The visibility of women and the amplification of women’s inclusion and voice from the grassroots to the more complex spaces of governance lay the foundation for a strong Afro-feminist foreign policy; but so does the presence of a vibrant and effective Afro-feminist ally-ship with men working in foreign ministries. Ally-ship is important for the progressive realization of an Afro-feminist foreign policy because it is in itself a feminist agenda. In reality, women are still not adequately represented in conventional foreign policy practice or in state subsectors in African nation-states, and this situation is not conducive to the development of an Afro-feminist foreign policy agenda. Ally-ship therefore calls on men to leverage their position, access, and voice to intensify the advocacy for women’s representation and ensure that the prioritization of women’s issues is consistently reiterated. Ally-ship can entail hiring women as technical specialists in foreign policy formulation or ensuring that every committee set up within the organs of the state has an equal representation of women including in leadership. It can also mean appointing women as ambassadors and accelerating women’s progression to leadership positions in state organs of foreign policy practice. Deploying conscientization, male allies will propagate the participation of women as equal players in foreign relations and nation-building as well as governance and, by so doing, support the pursuit of an Afro-feminist foreign policy agenda.
By all means, the institution of an Afro-feminist foreign policy practiced without the state apparatus can co-exist with that of an ally-supported traditional practice. The most important component of the two strategies is the voice of African women and the transformative power that this voice holds for them and for Africa.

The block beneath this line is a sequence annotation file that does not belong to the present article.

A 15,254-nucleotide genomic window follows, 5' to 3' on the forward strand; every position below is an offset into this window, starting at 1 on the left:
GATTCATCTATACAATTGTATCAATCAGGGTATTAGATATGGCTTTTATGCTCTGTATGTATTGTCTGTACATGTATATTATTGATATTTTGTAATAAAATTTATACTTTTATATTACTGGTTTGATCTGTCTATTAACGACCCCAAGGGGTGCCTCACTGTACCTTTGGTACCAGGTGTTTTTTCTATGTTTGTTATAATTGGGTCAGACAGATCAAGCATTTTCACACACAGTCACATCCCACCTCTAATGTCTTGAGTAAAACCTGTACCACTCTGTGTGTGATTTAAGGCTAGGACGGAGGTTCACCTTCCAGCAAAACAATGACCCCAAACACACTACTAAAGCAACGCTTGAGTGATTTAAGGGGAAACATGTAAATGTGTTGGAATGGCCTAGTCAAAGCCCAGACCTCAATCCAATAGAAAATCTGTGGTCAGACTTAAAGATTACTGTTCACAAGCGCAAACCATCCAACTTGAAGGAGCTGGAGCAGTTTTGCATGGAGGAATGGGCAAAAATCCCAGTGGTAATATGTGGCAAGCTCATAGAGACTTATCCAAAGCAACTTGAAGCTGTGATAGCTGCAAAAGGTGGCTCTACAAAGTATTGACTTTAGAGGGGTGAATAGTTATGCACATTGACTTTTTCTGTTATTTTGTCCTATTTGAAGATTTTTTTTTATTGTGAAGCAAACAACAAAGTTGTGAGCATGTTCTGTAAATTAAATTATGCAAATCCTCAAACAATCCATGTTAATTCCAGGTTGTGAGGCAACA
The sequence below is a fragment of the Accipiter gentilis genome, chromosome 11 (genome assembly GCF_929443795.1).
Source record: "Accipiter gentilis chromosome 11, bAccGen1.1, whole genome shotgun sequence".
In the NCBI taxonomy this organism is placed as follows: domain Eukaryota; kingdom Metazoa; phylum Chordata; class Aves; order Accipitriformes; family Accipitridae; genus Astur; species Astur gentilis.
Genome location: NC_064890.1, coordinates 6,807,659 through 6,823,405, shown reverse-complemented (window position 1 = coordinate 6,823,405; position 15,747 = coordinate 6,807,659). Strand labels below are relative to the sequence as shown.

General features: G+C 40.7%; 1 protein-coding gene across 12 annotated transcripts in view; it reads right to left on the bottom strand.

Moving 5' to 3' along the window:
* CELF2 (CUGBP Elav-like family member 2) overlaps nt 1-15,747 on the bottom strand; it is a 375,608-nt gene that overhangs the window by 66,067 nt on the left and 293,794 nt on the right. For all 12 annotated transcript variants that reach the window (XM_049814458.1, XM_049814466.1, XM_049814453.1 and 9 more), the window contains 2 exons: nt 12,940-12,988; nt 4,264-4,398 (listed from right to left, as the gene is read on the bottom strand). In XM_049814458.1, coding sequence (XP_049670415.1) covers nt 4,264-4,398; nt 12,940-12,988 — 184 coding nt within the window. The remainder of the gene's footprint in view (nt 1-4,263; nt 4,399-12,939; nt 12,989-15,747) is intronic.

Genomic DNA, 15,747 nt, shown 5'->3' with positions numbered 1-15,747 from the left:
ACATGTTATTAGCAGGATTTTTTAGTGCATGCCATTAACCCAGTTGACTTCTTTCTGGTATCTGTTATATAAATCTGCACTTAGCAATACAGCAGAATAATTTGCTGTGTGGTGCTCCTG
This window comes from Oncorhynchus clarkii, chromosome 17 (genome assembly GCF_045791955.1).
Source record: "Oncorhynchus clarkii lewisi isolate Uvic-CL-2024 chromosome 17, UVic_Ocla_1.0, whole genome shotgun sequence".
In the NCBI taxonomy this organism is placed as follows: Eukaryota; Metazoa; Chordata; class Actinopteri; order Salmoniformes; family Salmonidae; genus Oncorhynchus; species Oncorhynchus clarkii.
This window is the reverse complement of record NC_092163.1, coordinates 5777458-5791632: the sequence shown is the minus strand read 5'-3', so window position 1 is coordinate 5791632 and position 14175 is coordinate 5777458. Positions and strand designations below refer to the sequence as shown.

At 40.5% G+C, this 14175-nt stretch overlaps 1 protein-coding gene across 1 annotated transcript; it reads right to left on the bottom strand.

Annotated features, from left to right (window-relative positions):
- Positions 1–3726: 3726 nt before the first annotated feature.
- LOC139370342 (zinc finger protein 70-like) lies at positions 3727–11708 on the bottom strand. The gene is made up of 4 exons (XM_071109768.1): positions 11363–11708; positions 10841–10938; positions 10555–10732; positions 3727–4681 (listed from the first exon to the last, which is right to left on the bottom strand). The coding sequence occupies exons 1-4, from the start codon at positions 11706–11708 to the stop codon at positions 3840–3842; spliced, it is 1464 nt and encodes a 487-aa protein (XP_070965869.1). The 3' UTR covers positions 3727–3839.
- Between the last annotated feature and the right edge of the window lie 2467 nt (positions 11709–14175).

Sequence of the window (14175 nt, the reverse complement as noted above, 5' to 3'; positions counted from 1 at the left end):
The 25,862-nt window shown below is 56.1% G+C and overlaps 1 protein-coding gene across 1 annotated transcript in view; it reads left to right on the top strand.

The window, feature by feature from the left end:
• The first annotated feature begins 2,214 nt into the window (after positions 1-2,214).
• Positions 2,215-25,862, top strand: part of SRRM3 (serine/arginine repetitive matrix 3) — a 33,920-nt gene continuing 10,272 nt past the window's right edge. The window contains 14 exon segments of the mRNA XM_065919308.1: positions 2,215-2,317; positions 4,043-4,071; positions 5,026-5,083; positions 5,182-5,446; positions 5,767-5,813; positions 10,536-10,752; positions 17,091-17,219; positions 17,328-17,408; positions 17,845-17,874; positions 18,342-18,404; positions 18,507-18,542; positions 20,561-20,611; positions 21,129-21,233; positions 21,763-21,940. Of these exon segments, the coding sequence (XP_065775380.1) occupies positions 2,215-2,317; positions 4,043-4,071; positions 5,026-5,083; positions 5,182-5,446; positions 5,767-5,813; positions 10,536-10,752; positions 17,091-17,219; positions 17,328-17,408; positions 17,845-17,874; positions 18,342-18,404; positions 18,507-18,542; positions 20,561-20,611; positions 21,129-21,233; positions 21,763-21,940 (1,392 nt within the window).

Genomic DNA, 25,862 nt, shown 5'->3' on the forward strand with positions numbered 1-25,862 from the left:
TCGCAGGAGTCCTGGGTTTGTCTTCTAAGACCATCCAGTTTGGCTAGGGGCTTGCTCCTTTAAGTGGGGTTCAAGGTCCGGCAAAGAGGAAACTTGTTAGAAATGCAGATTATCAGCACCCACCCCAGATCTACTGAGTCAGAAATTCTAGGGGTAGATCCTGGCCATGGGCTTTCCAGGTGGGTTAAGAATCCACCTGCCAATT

Oluwatoyin Christiana Olajide is a gender and development scholar and practitioner. She is currently pursuing a PhD in Gender Studies. She can be reached at toyolajide(@)gmail.com
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 Womanism developed to address the inequality black women suffered based on the peculiarity of race and the social structure of black communities. Debates around womanism are varied, both within Africa and in the Diaspora. Stiwanism stands for Social Transformation Including Women in Africa, and it was propounded by Molara Ogundipe-Leslie. Ogundipe-Leslie emphasizes the importance of partnership between the sexes and not an exclusionary approach to gender equality. Motherism, a feminism coined by Catherine Acholonu, centers the motherly role of African women and is less enthusiastic about African women detaching themselves from this divine assignment. Indeed, Acholonu views Africa’s position in the international system from this lens—as the Mother Continent of Humanity. Understood as the feminism of negotiation and no-ego feminism, nego-feminism, as proposed by Obioma Nnaemeka, provides an end to the gender war between men and women and finding a middle ground where everyone wins. This middle ground is, however, based on existing social realities, even if characterized by inequality.
 I am inclined to use the word “partnership” instead of “diplomatic relations” because entities such as these are non-state actors, and therefore they cannot engage in diplomatic relations.
 Other strategies for increased representation of women are still valid and can be combined with conscientization.